Retirement from political affairsEdit
After this defeat, Bolesław retired from the Polish political scene and concentrated his efforts on the rule over his duchy. His brother Konrad's death without issue in 1190 resulted in the return of Głogów to his domains.
During the last years of his reign, Bolesław devoted himself to economic and business activity. Colonization, initially from poor German areas, substantially accelerated the economic development of the duchy, and was continued by his son Henry I the Bearded. Bolesław founded the Cistercian Abbatia Lubensis abbey in Lubiąż with the collaboration of monks from Pforta, across the Saale River in Thuringia. Later the abbey became the Silesian ducal burial place.
Papal bull and deathEdit
To safeguard his lands from other Piast princes, Bolesław obtained a protective bull from Pope Innocent III in 1198. There was a reconciliation between Bolesław and his eldest son, Jarosław, who was elected bishop of Wrocław. This enabled him, after Jarosław's death on 22 March 1201, to inherit Opole, which was again reunited with his lands.
Bolesław survived his son by only nine months, however, and died on 7 or 8 December 1201 in his castle in Leśnica, west of Wrocław. He was buried in the Lubiąż Cistercian monastery which he had founded.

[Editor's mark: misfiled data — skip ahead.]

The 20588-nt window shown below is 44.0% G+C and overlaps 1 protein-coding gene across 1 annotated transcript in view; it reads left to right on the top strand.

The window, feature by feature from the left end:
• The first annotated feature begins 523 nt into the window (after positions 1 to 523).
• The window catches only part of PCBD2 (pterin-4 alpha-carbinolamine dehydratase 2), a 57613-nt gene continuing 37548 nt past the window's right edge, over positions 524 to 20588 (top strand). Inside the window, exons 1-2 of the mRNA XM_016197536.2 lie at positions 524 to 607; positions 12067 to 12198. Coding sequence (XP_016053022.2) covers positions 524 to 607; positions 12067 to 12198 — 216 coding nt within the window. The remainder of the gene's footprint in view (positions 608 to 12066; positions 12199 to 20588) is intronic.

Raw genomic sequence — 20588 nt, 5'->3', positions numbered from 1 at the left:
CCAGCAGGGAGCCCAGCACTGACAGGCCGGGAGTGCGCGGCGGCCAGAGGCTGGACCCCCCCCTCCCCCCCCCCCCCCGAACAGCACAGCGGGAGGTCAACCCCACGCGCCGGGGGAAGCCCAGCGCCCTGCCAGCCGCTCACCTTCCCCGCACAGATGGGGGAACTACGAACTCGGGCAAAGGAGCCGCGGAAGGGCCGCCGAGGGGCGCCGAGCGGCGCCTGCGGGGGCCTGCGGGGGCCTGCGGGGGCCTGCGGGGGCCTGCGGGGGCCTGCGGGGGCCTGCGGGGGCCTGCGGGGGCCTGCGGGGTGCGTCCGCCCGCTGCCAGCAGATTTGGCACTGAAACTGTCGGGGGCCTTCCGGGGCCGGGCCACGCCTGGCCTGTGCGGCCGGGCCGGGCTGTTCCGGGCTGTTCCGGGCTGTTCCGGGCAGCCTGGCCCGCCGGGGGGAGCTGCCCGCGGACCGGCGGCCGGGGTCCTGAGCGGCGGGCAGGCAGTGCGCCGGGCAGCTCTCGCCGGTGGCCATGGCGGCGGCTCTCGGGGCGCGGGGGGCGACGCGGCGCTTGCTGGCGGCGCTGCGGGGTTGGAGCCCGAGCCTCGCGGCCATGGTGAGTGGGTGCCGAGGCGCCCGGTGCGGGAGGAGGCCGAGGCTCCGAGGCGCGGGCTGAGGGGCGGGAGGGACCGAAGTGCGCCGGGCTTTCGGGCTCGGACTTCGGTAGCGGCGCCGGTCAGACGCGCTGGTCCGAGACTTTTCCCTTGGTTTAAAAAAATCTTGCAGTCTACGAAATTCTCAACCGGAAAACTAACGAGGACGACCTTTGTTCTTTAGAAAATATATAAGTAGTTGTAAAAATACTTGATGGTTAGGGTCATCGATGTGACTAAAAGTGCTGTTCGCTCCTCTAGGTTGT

Marriage and issueEdit
- Jarosław (b. aft. 1143 – d. 22 March 1201)
- Olga (b. ca. 1155 – d. 27 June 1175/1180)
By 1157, Bolesław married his second wife Christina (d. 21 February 1204/1208), a German; according to the historian Kazimierz Jasiński, she was probably a member of the comital house of Everstein, Homburg, or Pappenheim. They had seven children:
- Boleslaw (b. 1157/63 – d. 18 July 1175/1181)
- Adelaida Zbyslava (b. aft. 1165 – d. 29 March aft. 1213), married in 1177/82 to Děpolt III, a Přemyslid prince
- Konrad (b. 1158/68 – d. 5 July 1175/1190)
- Jan (b. 1161/69 – d. bef. 10 March 1174)
- Berta (b. ca 1167 – d. 7 May aft. 1200?)
- Henry I the Bearded (b. 1165/70 – d. Krosno Odrzanske, 19 March 1238)
- Władysław (b. aft. 1180 – d. 4 June bef. 1199)
In German and Polish historiography there exists a controversy about the relations between Silesia and the Holy Roman Empire in the early medieval period. According to some German historians the date of 1163, when Bolesław and his brothers were allowed to return to Silesia, is considered to be the moment when Silesia separated from Poland and became part of the Holy Roman Empire.
On the other hand, Polish historians claim that Władysław II the Exile's sons, who were allowed to return by High Duke Bolesław IV the Curly, were simply typical Piast dukes who ruled in the divided Kingdom of Poland. (see more in Differing views of the Silesian Piasts).
- Raffensperger, Christian (2018). Conflict, Bargaining, and Kinship Networks in Medieval Eastern Europe. Rowman & Littlefield Publishing.